You see, society tells us that who we are is what we are, what job we perform, that our vocation is our identity. Education has become a means to an end— we are educated so that we may work. Education is only as useful as it will help us to acquire gainful employment. Any growth apart from one’s earning potential is superfluous. We have been duped. We have fallen for the bait and switch. We have sought to gain the whole world; as a result, some of us have lost our souls.

It all begins with this: we have been led to believe that financial success will lead to happiness. We only become “learners” to become “earners.” Follow this logic with me. We need education so that we may become workers so that we can earn money so that we can be happy. However, we are not happier, and we are not richer. According to Ryan McMaken of the Mises Institute, NYU economist Edward Wolff’s research indicates that the median net worth of American homes between 1969 and 2013, when compared in 2013 dollars, has actually decreased. This means that Americans are actually less wealthy. Even with more dual-income homes, Americans are less happy. Depression, oft called “the disease of modernity,” has exponentially increased. In a study published by the American Medical Association called “A 40-Year Perspective on the Prevalence of Depression,” we learn that between 1970 and 1992, the rate of depression has increased (Murphy et al.). According to the CDC’s National Vital Statistics System data, between 1999 and 2017, the rate of suicide in the United States has increased 33% (Keller). 

I propose a different paradigmatic understanding of education: Education liberates man, enabling him to better live in this world, share the Truth, love others, and emulate the one in whose image we have been made— the Lord. We need education in order to be liberated from the self-centeredness that plagues man, that we may consider others above ourselves. We need education that we would be liberated from the imprisonment of ignorance that we may be more fully able to recognize ourselves in relation to a holy God who has ordered His creation.  We need education to be liberated from lies and ultimately dismiss the schemes of the devil. We need education so that we can intimately learn of the glory of God’s creative genius. We need education so that our creativity, which appropriately models a creator God, can be both developed and refined. We need education so that we can be sanctified, ever growing into the likeness of the omniscient God we serve.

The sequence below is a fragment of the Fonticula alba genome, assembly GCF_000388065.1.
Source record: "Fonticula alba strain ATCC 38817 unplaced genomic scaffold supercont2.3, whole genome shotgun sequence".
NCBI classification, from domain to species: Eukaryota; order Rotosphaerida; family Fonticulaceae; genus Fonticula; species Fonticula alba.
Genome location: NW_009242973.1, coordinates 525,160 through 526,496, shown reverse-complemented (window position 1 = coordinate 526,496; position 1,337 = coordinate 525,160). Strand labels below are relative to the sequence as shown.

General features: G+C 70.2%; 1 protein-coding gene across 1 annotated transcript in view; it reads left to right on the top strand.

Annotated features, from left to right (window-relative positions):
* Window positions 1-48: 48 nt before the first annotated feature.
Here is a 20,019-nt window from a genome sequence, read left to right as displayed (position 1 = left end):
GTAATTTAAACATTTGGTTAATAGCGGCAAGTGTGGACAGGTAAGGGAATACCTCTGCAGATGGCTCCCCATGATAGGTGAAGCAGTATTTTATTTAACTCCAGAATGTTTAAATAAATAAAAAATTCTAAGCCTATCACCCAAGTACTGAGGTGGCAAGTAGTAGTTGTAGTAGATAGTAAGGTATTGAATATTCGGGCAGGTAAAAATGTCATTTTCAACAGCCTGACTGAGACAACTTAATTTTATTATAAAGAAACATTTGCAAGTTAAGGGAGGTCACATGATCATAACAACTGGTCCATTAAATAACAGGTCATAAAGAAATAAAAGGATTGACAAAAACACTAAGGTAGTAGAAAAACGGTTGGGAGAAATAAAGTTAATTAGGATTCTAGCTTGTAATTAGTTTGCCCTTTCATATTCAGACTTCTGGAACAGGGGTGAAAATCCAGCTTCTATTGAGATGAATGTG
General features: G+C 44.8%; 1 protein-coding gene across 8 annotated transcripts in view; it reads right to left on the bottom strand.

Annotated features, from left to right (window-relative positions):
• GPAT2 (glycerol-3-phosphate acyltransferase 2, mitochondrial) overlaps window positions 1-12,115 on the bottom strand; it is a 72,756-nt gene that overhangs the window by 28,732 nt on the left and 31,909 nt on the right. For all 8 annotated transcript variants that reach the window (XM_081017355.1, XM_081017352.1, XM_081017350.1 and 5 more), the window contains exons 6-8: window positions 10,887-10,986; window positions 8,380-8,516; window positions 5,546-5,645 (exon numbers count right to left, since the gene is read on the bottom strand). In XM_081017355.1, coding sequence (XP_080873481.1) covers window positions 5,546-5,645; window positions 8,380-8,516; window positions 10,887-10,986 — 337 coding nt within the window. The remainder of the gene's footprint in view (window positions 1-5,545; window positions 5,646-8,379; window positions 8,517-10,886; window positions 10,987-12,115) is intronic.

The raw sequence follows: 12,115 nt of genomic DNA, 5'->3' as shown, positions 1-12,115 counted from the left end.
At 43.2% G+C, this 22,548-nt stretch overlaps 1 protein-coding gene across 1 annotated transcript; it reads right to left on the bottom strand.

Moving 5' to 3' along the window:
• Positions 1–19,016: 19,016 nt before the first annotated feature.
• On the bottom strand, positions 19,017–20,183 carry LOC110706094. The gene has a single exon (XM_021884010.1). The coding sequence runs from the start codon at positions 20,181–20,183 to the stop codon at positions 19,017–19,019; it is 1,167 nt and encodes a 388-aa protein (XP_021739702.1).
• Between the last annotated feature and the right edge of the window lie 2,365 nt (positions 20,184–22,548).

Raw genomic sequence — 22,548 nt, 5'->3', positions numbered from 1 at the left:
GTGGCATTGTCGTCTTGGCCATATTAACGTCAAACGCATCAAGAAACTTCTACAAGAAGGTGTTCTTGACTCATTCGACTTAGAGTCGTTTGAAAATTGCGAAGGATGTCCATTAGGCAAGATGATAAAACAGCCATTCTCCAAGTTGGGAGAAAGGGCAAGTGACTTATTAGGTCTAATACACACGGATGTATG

The purpose, then, of education, is far less about vocation than about fulfilling the more global calling of man— to love the Lord our God with all our hearts, all our souls, all our minds, and all our strength. Education done correctly for the right purposes can cultivate the mind, body, will, and affections. 

Having escaped from his vocational imprisonment, Equality 7-2521 together with the Golden One, a beautiful woman whom he first meets while sweeping next to the field in which she works, finds an abandoned home in the forest from the “Unmentionable Times.” Within its walls, they find shelves and shelves of books. He takes the name “Prometheus” after the Greek figure who championed mankind, defying the gods by giving man fire. In this story, we do not model Rand’s pursuit of individualism or rejection of authority. Instead, we recognize the liberating power of knowledge, of education, and its essential force in truly living. We recognize that the good God we serve has entrusted man, who has been made in His image, with yielding dominion over this world for the sake of the kingdom. In doing so, we must not degrade this mighty task as simply a quest for employment as an inanimate cog in the economic machine. We educate not to GET but so that we are better equipped to GIVE, that we may serve Him better. We can find true joy in becoming the one whom God the Father, Creator, and Redeemer intends for us to become. 

Works Cited

Keller, Jared. “The U.S. Suicide Rate Is at Its Highest in a Half-Century.” Pacific
Standard, The Social Justice Foundation, 4 Dec. 2018, psmag.com/news/the-suicide-rate-is-at-its-highest-in-a-half-century.

McMaken, Ryan. “Median Household Wealth in America Is Going Nowhere.” Mises Institute, Mises Institute, 20 Sept. 2018,
mises.org/wire/median-household-wealth-america-going-nowhere.

Murphy, Jane M., et al. “A 40-Year Perspective on the Prevalence of Depression.” Archives of General Psychiatry, American Medical Association, 1 Mar. 2000,
jamanetwork.com/journals/jamapsychiatry/fullarticle/481578.